Oil prices soar above $71 per barrel as tensions escalate with Yemen
Houthi rebels have claimed responsibility for drone and missile attacks on key oilfield infrastructure in Saudi Arabia, increasing instability in the region and driving crude prices to a 14-month high.
Saudi Arabia, the world’s top oil exporter, said its energy facilities had been attacked, threatening “the security and stability” of global supplies.
The Saudi Energy Ministry said a petroleum storage tank in the Ras Tanura crude export terminal in the country’s Gulf coast was attacked on Sunday morning by a drone coming in from the sea.
Ras Tanura is a huge oil terminal, with export capacity of some 6.5 million barrels per day – around 7% of global demand.
Families under fire
Sunday evening, shrapnel from a ballistic missile rained down in Dhahran, where state oil company Aramco has its headquarters, and near where thousands of employees and their families live, said the ministry.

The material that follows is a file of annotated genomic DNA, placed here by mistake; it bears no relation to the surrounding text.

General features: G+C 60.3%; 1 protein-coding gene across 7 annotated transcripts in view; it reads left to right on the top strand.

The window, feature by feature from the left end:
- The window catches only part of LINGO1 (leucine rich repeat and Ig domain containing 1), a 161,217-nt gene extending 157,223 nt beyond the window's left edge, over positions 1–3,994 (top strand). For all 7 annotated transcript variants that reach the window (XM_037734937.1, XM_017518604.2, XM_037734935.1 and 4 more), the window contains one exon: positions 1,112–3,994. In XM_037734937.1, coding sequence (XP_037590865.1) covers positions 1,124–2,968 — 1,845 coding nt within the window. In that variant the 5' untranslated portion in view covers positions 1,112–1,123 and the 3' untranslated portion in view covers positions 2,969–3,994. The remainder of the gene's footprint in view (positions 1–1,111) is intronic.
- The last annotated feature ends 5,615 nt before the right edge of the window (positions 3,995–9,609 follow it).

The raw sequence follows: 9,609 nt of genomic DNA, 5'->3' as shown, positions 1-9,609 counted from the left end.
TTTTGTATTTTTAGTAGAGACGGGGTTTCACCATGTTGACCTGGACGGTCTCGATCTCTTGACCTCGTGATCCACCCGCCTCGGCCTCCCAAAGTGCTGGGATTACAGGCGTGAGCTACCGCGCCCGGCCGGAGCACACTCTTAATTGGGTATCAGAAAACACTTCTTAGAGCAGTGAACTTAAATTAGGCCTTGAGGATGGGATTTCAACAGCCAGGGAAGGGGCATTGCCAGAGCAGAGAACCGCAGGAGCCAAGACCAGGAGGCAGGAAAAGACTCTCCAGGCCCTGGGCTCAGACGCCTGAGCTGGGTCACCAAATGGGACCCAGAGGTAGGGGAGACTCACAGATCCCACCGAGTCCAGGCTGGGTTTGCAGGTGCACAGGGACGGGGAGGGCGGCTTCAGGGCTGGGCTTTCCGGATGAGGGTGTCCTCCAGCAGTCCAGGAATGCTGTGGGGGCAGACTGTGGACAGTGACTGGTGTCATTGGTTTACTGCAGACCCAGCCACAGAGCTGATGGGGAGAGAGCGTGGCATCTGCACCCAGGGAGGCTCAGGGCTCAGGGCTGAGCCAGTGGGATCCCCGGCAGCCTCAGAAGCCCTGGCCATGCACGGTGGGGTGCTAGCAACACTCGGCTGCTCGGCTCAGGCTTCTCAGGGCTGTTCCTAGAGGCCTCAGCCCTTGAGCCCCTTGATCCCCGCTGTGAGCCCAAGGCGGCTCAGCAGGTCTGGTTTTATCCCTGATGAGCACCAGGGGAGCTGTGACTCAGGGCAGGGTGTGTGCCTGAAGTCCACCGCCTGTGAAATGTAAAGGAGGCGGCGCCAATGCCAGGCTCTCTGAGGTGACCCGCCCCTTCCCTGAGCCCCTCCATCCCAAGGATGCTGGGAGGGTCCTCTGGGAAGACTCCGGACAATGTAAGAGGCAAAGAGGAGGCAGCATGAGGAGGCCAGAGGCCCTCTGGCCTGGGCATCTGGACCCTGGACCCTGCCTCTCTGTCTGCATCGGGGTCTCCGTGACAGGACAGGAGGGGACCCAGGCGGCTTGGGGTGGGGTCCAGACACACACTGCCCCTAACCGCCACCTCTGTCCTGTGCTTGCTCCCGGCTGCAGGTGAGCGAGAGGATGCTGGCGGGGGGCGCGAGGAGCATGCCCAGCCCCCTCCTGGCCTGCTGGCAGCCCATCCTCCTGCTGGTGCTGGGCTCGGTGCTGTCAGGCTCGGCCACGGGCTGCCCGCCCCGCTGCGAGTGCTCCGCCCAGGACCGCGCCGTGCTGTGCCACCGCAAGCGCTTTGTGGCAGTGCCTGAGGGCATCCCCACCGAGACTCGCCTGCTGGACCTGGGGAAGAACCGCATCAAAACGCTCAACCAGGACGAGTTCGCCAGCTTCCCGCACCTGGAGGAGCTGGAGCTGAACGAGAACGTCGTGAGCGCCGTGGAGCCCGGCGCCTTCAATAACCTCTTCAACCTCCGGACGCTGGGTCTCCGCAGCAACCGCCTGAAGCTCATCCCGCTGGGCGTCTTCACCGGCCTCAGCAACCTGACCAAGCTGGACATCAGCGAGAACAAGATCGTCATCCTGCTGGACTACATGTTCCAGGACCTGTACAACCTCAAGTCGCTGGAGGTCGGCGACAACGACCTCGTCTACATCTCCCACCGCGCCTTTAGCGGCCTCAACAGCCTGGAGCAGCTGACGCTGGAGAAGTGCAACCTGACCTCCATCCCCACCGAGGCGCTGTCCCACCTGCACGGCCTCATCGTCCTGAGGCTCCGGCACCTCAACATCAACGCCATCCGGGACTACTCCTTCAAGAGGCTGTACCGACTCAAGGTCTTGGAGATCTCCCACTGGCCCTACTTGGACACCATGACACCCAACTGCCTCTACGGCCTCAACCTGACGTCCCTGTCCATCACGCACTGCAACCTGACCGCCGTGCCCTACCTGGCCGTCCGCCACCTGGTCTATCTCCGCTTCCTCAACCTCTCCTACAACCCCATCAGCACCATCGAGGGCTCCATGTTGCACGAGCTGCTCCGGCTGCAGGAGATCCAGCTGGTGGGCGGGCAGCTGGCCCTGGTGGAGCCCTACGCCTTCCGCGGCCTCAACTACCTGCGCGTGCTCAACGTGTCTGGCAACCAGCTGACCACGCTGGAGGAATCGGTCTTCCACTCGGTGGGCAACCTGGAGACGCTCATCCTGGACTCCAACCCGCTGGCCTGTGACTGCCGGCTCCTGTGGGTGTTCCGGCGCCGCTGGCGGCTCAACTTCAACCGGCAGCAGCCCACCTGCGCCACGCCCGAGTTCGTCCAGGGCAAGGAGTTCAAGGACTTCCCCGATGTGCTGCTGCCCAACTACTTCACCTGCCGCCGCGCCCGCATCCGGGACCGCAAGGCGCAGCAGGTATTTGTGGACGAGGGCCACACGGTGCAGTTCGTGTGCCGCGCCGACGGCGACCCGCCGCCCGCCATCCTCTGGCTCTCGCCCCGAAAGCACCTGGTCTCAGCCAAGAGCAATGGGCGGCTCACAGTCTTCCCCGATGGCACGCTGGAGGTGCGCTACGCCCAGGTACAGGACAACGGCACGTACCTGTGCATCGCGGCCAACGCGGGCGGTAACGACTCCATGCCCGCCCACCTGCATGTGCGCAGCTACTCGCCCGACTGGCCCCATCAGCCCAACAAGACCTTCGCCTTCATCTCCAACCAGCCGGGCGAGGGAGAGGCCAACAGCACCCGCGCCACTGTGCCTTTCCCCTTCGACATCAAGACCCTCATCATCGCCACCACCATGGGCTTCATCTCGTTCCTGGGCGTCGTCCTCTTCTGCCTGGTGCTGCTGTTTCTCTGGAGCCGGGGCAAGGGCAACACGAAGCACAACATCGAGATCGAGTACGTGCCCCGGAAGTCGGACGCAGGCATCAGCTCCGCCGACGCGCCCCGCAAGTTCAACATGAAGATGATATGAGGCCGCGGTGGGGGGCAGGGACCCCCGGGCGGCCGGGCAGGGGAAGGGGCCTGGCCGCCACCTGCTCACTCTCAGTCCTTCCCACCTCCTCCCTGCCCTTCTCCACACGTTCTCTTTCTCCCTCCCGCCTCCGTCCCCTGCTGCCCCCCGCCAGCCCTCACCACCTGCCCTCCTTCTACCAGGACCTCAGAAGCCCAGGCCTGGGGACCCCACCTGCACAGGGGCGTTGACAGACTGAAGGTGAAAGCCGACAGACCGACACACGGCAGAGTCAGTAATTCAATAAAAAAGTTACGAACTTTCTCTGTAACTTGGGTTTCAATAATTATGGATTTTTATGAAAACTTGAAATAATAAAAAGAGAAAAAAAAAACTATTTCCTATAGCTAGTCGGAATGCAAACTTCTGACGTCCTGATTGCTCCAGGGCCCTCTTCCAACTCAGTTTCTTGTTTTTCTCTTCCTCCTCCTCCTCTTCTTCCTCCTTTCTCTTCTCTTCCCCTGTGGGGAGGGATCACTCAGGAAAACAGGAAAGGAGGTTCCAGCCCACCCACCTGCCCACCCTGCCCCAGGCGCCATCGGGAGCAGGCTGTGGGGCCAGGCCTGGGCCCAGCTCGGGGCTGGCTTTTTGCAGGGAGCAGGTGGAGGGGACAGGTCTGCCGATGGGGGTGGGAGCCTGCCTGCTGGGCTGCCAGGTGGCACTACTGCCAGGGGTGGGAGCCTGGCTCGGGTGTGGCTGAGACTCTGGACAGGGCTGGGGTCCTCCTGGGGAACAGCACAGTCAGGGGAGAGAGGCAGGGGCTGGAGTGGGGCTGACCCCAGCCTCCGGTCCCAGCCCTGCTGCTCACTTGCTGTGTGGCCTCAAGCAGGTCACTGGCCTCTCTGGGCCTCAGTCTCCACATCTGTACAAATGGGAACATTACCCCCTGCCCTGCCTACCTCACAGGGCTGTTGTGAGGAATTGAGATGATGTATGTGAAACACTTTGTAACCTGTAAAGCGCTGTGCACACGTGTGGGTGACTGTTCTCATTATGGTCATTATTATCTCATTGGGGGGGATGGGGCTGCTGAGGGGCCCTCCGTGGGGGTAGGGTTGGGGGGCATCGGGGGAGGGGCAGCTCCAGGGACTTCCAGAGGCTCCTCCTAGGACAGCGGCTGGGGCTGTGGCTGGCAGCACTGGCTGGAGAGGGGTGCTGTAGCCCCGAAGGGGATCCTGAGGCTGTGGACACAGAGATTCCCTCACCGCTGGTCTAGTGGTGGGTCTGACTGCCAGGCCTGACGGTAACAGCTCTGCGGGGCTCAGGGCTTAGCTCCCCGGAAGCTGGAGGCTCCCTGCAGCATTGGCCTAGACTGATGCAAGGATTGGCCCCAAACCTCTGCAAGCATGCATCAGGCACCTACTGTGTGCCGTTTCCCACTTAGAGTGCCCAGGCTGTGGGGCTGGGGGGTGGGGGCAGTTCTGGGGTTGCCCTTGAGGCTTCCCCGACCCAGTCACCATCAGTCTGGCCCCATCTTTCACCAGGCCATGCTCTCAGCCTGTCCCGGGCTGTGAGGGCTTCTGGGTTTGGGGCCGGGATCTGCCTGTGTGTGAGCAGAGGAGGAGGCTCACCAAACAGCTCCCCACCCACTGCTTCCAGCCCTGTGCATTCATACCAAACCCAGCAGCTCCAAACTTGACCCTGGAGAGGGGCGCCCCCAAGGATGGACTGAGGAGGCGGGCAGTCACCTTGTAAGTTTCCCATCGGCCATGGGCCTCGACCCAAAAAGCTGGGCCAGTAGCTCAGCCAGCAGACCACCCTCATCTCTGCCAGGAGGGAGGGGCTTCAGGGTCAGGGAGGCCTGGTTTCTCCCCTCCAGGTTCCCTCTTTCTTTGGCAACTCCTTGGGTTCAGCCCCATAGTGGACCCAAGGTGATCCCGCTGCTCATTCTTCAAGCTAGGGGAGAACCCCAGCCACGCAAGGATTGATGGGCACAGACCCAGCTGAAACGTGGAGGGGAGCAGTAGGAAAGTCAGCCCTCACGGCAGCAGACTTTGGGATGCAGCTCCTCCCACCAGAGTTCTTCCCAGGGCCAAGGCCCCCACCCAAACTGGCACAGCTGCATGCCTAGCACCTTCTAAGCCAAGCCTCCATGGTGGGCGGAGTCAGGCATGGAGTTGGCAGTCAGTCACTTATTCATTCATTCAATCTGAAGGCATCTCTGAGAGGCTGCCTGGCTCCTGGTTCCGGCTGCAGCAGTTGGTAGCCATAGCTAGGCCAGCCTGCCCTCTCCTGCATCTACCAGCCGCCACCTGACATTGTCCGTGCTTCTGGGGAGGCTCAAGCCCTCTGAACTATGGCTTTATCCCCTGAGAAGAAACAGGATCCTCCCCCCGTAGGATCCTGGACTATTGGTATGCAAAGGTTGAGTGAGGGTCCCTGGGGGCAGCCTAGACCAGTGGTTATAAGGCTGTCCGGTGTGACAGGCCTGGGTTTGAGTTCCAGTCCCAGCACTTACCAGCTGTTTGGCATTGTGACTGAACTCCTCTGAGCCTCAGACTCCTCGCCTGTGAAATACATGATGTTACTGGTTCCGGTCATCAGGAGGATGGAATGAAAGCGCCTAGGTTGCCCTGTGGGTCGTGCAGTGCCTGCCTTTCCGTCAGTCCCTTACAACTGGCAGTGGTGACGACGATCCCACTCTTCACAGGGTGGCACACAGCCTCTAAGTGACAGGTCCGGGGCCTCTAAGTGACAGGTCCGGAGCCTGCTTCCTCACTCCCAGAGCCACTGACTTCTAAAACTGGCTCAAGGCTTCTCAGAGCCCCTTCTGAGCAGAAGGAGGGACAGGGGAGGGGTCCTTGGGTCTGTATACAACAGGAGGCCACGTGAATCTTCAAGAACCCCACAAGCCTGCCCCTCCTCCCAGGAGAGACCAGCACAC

It added that the attacks “did not result in any injury or loss of life or property”.
Yemen’s Iran-allied Houthi fighters claimed responsibility for the attacks and said they had also focused on military targets in the Saudi cities of Dammam, Asir and Jazan.
The attacks on a petroleum tank farm at Ras Tanura port and on Aramco facilities in Dhahran were “cowardly terrorist attacks”, a defence ministry spokesperson said in a statement on state news agency SPA.
Saudi forces subsequently launched retaliatory airstrikes on Yemen’s capital city Sana’a.
The Houthis also claimed they had carried out a missile attack last Thursday on a Saudi Aramco petroleum products depot in the Red Sea city of Jeddah. The insurgents had hit the same facility last November, an attack which the Saudi-led coalition later admitted had caused a fire at the plant.
The attacks in recent days are the most serious against Saudi oil installations since a key processing facility and two oilfields came under fire in September 2019, halting around half the nation’s crude production for several days.
Yemeni Houthi rebels also claimed responsibility for those attacks, although Saudi government officials blamed Iran, reported Bloomberg.
Towards the end of the previous US administration, then-president Donald Trump designated the Houthis as a foreign terrorist group.
However, the recently installed administration of US President Joe Biden last month said it was reversing the designation amid its renewed efforts to end the six-year conflict between the Yemeni government and Houthi rebels.